* that the spring should be cut most of the way through, then broken, to avoid damaging the hammer on the hardy

* that the hardy should be removed from the anvil when finished

* safety hazards involved in the process (i.e., hot foot)

Step 8. (25 minutes)
Have participants go to their assigned stations and ask each team to light the forge, heat and uncoil the available spring, and hot-cut the straightened bar to be used for the chisel.

Trainer Notes

* To make sure all participants understand the task, ask for a volunteer to repeat the steps. Also, ask if there are any questions before beginning.

* During the work, circulate among the stations providing input when necessary and encouraging appropriate hammering and accurate blows.

* Be sure to point out any hazardous practices.

Step 9. (5 minutes)
Reassemble the participants around your station, and explain the steps involved in making a chisel.

Trainer Notes

* Point out what you expect to accomplish during each heat and mention that they can expect to accomplish less for each heat.

* Have the steps outlined and posted on newsprint.

* The following steps may be included on the list:

- forge stock into eight-sided octagonal bar
- forge main bevel
- grind cutting edge
- chamfer striking end

Step 10. (10 minutes)
Demonstrate the forging of the cold chisel.

Trainer Notes

* Refer to each step as you work.

* Before you grind the demonstration chisel, point out injuries which can occur from improper grinding practices (i.e., the importance of wearing safety glasses).

Step 11. (5 minutes)
After the demonstration, review the steps with the group.

Trainer Notes

* Ask if there are any more questions before the group makes their chisels.

Step 12. (1 hour, 15 minutes)
Have participants return to their stations and forge, grind and chamfer the cold chisels.

Trainer Notes

* Again, circulate among the stations, giving input regarding hammering techniques, safety, etc.

* Have teams who finish early assist others in the final steps of grinding and chamfering.

Step 13. (10 minutes)
Reconvene the large group and ask the participants to identify and discuss problems encountered while making their chisels.

Step 14. (5 minutes)
Conclude the session by explaining to the group that they will temper their chisels during Session 8, "Heat Treating."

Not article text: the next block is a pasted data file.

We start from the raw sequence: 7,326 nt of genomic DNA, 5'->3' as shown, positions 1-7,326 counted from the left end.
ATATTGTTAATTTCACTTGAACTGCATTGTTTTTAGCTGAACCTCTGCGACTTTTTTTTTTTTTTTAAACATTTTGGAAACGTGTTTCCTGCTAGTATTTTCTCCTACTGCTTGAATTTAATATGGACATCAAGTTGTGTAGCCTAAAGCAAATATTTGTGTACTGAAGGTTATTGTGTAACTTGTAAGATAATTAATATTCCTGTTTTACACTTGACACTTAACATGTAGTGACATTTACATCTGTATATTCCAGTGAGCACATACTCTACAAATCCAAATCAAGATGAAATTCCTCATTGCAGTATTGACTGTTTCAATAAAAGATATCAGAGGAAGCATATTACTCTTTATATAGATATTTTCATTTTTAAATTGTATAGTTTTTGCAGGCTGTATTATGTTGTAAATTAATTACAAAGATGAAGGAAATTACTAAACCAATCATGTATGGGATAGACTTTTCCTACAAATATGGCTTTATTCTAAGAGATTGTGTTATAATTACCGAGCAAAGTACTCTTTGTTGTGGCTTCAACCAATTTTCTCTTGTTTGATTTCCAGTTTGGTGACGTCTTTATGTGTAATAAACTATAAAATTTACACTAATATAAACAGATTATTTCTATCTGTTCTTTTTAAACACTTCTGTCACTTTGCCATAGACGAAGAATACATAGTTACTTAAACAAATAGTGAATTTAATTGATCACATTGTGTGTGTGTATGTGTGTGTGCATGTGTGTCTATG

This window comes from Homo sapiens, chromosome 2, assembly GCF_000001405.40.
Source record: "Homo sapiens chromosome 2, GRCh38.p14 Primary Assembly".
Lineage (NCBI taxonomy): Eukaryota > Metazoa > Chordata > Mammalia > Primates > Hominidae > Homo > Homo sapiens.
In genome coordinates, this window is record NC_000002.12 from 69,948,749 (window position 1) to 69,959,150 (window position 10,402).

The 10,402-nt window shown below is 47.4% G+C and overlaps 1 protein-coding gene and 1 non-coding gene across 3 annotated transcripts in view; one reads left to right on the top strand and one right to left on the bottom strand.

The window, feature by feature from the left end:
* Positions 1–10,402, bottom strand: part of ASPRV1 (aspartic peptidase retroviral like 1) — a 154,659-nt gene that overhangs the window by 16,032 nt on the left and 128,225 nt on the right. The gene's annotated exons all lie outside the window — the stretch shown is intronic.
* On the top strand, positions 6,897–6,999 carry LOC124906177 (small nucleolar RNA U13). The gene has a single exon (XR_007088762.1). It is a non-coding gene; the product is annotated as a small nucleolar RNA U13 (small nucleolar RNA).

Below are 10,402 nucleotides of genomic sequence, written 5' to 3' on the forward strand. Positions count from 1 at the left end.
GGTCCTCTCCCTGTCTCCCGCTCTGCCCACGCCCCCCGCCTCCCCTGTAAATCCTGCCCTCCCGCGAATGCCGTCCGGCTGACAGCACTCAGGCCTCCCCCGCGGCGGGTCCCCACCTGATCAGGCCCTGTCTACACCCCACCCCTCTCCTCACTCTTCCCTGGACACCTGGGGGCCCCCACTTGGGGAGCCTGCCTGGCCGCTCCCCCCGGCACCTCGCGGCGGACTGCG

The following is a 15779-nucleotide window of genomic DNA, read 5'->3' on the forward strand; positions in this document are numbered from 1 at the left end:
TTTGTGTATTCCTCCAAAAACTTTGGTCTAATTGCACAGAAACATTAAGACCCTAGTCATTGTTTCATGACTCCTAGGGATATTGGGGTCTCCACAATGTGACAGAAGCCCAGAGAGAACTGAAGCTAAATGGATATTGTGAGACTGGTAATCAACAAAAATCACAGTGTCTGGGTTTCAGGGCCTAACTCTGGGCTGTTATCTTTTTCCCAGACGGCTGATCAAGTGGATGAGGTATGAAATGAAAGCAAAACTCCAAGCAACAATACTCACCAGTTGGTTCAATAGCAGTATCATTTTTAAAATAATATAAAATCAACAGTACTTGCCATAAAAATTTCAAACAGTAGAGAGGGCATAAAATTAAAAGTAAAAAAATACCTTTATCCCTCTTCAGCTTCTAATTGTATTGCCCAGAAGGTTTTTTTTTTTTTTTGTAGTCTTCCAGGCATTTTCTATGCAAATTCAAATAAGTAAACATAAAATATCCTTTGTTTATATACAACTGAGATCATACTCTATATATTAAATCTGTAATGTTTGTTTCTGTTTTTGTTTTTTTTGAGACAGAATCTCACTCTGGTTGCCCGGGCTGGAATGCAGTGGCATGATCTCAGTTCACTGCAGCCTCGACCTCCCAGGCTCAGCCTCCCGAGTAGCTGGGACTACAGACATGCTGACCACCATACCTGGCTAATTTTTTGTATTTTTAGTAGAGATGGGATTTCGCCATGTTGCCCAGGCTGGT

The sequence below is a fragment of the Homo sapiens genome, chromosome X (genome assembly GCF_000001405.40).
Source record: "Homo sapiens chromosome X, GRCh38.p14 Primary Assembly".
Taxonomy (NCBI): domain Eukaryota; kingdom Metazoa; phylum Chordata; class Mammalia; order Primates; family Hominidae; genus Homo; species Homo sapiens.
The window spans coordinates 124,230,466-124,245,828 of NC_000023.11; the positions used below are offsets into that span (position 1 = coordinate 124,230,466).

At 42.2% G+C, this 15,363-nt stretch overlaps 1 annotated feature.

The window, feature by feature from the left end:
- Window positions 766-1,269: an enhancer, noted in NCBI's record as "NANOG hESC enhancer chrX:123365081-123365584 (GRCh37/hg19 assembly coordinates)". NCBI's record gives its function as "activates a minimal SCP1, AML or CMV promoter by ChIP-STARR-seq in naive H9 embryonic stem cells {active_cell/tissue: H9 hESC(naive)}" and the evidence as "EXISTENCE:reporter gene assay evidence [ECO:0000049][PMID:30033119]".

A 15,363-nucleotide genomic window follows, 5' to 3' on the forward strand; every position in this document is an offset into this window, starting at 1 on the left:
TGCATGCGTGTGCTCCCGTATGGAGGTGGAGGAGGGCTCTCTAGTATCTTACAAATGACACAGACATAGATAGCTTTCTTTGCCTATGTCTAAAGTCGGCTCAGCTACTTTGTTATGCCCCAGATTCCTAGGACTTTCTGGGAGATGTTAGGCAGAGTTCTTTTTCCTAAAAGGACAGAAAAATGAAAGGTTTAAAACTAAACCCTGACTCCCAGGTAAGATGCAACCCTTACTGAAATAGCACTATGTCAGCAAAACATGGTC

Trainer Notes

Briefly mention that the chisels are incomplete until annealed and tempered; two processes which will be discussed in depth during Session 8.

Session: 7. Forging: a blacksmith's hot punch

Total Time: 2 hours

Objectives:

* To identify and discuss different types of punches and their functions
* To make a blacksmith's hot punch

Resources:

* Andrews, page 52.

Materials: 10 - 15 automobile coil springs (6" length and 3/4" to 5/8" in diameter), and a variety of punching tools.

Trainer Notes

The punching tools distributed in Step 2 should be assembled in advance. They should include at least two types of hand-held blacksmith's hot punch, several cold punches, drifts, mandrels, an awl, nail sets, and center punches.

Procedures:

Step 1. (5 minutes)
Explain the session objectives and briefly outline the procedures.

Step 2. (10 minutes)
Distribute among the participants a variety of punching tools used by crafts people and discuss their uses and properties.

Trainer Notes

* Stimulate a discussion of each tool by asking:

- What are some potential uses for this punch?
- What can be determined regarding the qualities of the steel from which this tool is made?
- What are some scrap steels from which this tool could be made?
- Which of these punches are used by local crafts people at your work sites?

Step 3. (10 minutes)
Focus the discussion on the hand-held blacksmith's hot punch and ask participants to identify how it is used.

Trainer Notes

Some important uses of the punches which should be mentioned include:

* piercing sheet metal (cold)

* center punching to mark stock

* driving out old rivets, shafts, etc

* hot punching

* drifting (enlarging) holes

Step 4. (10 minutes)
Briefly explain the procedures involved in making a blacksmith's hot punch.

Trainer Notes

* Be brief in your explanation and be sure to mention the importance of making the hot punch long enough to allow holding it while maintaining a safe distance from the heat of the piece being punched.

* Point out and explain the parallels which exist between the procedures for making a hot punch and those involved in making a cold chisel.

* Explain that the punch blanks will be annealed and tempered in the next session, along with their cold chisels.

Step 5. (15 minutes)
Demonstrate the techniques involved in making a hot punch.

Trainer Notes

* Before beginning the demonstration, remind participants that they should observe carefully and note any procedures which appear confusing and may need to be clarified later.

* During the demonstration, focus your explanation on identifying transitions from one major step to the next.

Step 6. (10 minutes)
Have the participants review and explain the procedures and techniques which they observed.

Trainer Notes

* Before proceeding to the next step in this session, be certain that all the participants have had the opportunity to clarify the procedures such that they are ready to begin working at their stations.

Step 7. (50 minutes)
Have participants form their work teams and practice making a hot punch.

Trainer Notes

* Circulate among the groups making suggestions, providing assistance, and pointing out safety precautions and examples of good hammering posture.

Step 8. (10 minutes)